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Blue Devils weakened by strength
Question of the Day
It was clear 3-pointers would play a big role in yesterday’s game between Duke and West Virginia, won 73-67 by the Mountaineers. After all, Duke came into the tournament ranked 10th in the nation in 3-pointers made on the season, while West Virginia ranked 61st.
However, each team struggled to make shots from behind the arc. Both teams combined to make nine 3s in 33 attempts. Duke held West Virginia to 0-for-6 shooting on 3-pointers in the first half en route to a 34-29 halftime lead. But in the second half, weary-legged Duke shot 3-for-11 from 3 as it let the Mountaineers take control of the game. West Virginia, meanwhile, found at least a semblance of its stroke midway through the second half, scoring nine points from long distance in the midst of a 14-3 run to take the lead for good.
For Duke, that’s three consecutive games in which its outside shooting was absent. The Blue Devils shot just 6-for-21 on 3-pointers in their one-point win over Belmont on Thursday and also shot just 10-for-29 in a loss to Clemson in the ACC tournament. Too bad they couldn’t bring back J.J. Redick, Shane Battier, et al.
Nos. 12 and 13 battle for 16
Thanks to Friday’s madness in Tampa, Fla., today’s games between Villanova and Siena and Western Kentucky and San Diego mark the first time two No. 12 seeds and two No. 13 seeds will battle for a spot in the Sweet 16.
Before this year, there were five 12 vs. 13 games in the second round, but they never have happened twice in the same year. A 12-13 game last happened in 2001, when Gonzaga toppled Indiana State to earn a berth in the Sweet 16. (That year featured 13 first-round upsets, including 15th-seeded Hampton’s win over second-seeded Iowa State.)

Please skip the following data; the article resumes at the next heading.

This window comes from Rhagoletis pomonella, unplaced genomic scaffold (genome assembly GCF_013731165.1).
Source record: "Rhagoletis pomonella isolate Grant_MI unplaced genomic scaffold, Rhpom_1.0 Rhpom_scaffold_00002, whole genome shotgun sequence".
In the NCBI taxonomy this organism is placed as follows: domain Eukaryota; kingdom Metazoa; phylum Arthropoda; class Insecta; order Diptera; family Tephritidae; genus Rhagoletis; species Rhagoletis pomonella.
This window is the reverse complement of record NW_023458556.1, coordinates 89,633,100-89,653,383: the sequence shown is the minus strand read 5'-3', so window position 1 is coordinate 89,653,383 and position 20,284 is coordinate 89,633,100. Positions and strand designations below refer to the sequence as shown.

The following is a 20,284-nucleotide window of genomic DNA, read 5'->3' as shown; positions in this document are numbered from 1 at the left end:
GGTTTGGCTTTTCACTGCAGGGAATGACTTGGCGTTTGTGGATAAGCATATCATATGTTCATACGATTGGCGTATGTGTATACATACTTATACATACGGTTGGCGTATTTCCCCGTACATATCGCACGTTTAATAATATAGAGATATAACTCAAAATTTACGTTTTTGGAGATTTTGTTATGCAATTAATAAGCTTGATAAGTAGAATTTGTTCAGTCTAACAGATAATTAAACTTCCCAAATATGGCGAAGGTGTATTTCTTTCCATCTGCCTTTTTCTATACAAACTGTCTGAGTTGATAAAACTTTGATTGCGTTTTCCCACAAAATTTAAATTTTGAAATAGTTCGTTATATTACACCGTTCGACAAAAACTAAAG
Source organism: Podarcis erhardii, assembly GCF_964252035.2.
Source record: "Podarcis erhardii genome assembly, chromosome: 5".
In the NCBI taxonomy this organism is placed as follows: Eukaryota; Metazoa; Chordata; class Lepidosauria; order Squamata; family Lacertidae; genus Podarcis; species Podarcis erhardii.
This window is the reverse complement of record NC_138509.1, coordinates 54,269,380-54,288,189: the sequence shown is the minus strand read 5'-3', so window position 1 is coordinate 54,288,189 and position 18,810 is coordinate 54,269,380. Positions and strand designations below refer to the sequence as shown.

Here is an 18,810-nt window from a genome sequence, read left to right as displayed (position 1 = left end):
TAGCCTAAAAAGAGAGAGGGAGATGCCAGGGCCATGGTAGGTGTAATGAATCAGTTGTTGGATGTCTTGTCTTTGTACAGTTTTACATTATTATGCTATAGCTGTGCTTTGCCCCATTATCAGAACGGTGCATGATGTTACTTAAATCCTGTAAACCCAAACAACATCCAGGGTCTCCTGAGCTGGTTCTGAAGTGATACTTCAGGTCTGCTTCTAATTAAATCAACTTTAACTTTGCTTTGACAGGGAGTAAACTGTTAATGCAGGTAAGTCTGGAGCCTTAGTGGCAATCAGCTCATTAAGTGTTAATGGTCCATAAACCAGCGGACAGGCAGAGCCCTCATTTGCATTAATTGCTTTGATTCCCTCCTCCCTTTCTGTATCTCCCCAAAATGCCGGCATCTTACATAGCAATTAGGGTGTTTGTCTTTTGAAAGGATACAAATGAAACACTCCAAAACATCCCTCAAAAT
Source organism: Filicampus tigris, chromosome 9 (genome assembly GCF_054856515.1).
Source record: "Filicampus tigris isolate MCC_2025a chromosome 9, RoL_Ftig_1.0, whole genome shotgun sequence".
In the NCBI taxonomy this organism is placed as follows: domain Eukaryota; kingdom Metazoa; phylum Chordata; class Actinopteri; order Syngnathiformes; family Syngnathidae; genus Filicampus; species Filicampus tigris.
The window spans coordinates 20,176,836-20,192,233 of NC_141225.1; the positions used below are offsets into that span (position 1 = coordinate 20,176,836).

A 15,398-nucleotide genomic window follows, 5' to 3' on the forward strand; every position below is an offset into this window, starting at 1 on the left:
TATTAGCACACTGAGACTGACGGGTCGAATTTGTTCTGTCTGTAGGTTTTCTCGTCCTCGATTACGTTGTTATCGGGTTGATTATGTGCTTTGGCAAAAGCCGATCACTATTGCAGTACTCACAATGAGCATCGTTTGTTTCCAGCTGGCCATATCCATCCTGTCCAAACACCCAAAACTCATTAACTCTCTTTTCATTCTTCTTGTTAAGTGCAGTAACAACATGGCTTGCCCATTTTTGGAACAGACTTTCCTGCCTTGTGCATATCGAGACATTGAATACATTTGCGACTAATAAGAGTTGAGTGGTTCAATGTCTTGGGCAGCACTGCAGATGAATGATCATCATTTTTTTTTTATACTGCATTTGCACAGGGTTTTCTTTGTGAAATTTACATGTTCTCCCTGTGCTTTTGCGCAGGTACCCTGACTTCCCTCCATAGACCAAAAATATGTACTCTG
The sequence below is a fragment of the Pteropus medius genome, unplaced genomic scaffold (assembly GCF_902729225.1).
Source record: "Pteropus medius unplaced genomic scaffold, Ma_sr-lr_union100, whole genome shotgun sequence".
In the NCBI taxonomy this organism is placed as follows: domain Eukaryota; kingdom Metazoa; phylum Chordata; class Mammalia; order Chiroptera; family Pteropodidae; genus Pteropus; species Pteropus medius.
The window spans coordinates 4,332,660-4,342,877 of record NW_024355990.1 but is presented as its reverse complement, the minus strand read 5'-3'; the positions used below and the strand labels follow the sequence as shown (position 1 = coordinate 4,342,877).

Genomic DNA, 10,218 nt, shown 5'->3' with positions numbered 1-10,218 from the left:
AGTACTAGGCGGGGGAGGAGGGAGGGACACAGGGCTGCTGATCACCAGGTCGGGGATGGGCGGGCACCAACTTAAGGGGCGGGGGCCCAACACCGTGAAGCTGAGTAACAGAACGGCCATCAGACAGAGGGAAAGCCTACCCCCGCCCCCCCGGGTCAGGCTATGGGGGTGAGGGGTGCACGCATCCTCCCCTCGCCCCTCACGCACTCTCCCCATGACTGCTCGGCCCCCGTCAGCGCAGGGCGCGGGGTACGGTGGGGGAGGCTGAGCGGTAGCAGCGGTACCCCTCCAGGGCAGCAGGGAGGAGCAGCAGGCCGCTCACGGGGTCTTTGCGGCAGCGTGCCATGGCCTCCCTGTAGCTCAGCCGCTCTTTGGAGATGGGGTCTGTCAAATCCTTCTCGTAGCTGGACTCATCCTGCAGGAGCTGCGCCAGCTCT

The other four were:
• Valparaiso (13) over Florida State (12) in 1998.
• George Washington (12) over Southern (13) in 1993.
• New Mexico State (12) over Louisiana-Lafayette (13) in 1992.
• Eastern Michigan (12) over Penn State (13) in 1991.
There have been 14 instances of No. 12 seeds advancing to the round of 16, while No. 13 seeds have advanced to the third round on four occasions. Only one 12th seed — Missouri in 2002 — has made it to a regional final, while a 13th seed has never won three games in the same tournament.
Kansas State’s Michael Beasley and former Texas standout Kevin Durant have something additional in common: a second-round exit from the NCAA tournament. Beasley is considered a favorite to follow Durant as winner of the Wooden and Naismith awards for college basketball’s player of the year. But his Wildcats’ 72-55 loss to Wisconsin yesterday could extend to five a streak of recipients who did not appear in the Final Four. That would be the longest such streak in the 31-year history of the Wooden and 37-year history of the Naismith.
The last player of the year honoree to take his team to the Final Four was Texas’ T.J. Ford in 2003, and no winner has played on a national championship team since Duke’s Shane Battier in 2001.
By Rabbi Shmuley Boteach
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